SAD(x,y)(u,v)=i=1Bj=1BIL(x+i,y+j)IR(x+u+i,y+v+j).

where the block size is B×B. Using SAD result, the best estimate (ȗ,v̑) is defined to be the (u,v) which minimizes SAD. This estimate (ȗ,v̑) calculates and compares the SADs for all the search positions {(x+u, y+v)} in the right image I R. That is,

(u,v)=argminSAD(x,y)(u,v).

After applying the sub-image block matching between two sub-images, we extract the depth map between them as shown in the right of Fig. 8. Here, we apply block matching algorithm to two adjacent sub-images in horizontal direction. Based on the extracted depth map, we can perform segmentation of occlusion and then remove it. This process is repeated for all the sub-images. As a result, we obtain the modified sub-image array with occlusion object eliminated as shown in Fig. 5(c).

To get the desired output image, the modified sub-image array is transformed back to the modified EIA of Fig. 5(d) by means of inverse sub-image transform. Here, it is seen that almost part of occlusion is removed in the sub-image array. Finally, the output image at the distance z r is reconstructed by using the VCR method.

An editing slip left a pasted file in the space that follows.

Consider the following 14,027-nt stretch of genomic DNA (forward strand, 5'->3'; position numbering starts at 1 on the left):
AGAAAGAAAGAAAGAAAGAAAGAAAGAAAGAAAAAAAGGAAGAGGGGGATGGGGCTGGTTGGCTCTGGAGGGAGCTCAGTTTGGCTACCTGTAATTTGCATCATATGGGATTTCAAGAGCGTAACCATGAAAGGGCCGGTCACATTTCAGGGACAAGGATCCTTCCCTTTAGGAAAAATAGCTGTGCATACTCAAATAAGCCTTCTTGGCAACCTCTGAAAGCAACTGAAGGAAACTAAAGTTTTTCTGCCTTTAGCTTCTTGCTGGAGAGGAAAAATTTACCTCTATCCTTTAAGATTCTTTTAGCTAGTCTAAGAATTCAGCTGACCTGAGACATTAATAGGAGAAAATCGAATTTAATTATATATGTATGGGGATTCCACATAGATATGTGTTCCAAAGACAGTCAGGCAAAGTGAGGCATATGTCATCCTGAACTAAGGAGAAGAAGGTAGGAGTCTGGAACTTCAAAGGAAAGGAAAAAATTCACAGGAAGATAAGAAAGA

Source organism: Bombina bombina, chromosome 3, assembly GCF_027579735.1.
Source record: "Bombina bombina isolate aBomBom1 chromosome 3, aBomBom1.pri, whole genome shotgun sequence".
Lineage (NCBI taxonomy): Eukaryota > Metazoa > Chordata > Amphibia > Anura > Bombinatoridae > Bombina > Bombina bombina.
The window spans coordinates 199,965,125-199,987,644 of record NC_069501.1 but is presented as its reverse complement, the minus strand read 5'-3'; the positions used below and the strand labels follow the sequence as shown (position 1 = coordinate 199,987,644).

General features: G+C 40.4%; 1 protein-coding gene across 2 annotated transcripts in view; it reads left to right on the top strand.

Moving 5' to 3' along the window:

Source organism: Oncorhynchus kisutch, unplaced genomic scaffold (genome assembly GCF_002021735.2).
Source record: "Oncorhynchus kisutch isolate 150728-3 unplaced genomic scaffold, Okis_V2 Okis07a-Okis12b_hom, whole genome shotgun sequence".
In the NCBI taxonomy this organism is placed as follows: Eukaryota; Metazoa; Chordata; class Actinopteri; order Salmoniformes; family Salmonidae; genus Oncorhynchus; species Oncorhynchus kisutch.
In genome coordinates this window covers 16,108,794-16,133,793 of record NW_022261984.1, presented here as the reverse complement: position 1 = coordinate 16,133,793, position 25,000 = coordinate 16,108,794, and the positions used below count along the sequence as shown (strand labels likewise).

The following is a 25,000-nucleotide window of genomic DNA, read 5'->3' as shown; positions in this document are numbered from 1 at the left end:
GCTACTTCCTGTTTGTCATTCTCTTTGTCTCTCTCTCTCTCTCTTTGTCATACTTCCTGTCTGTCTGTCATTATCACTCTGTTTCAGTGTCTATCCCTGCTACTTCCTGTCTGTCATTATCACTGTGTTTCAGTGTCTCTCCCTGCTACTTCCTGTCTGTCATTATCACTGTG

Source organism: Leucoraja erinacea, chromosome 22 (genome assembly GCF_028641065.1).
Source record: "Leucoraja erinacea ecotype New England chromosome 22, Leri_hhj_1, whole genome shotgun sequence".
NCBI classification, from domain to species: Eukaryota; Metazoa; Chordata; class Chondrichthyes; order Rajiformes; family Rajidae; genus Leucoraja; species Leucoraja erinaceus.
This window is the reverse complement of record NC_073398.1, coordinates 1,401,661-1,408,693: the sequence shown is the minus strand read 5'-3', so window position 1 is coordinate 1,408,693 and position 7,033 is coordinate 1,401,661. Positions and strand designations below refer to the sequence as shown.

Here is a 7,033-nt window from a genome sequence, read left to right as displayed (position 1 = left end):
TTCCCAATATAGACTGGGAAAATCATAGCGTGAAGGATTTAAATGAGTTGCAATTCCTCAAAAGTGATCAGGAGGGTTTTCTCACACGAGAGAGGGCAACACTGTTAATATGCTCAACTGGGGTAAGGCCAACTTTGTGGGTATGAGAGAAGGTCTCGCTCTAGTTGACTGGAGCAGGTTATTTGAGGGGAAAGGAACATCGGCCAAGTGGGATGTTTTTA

Fig. 8. Occlusion removal process in the sub-image array

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4. Experiments and results

To show the usefulness of the proposed method, the computational experiments were carried out. The experimental structure is shown in Fig. 4. The distance between the lenslet array and the pickup plane was assumed to be 3 mm. The EIA of the test object with 900 by 900 pixels was computationally synthesized, in which the virtual lenslet array is assumed to have 30 by 30 lenslets. The size of each elemental image was 30 by 30 pixels. In the experiments, we used two plane objects: ‘tree’ and ‘cow’. The EIA was recorded when occlusion ‘tree’ and 3D object ‘car’ were located at two distances, z o=18 mm and z r=33 mm, from the lenslet array, respectively.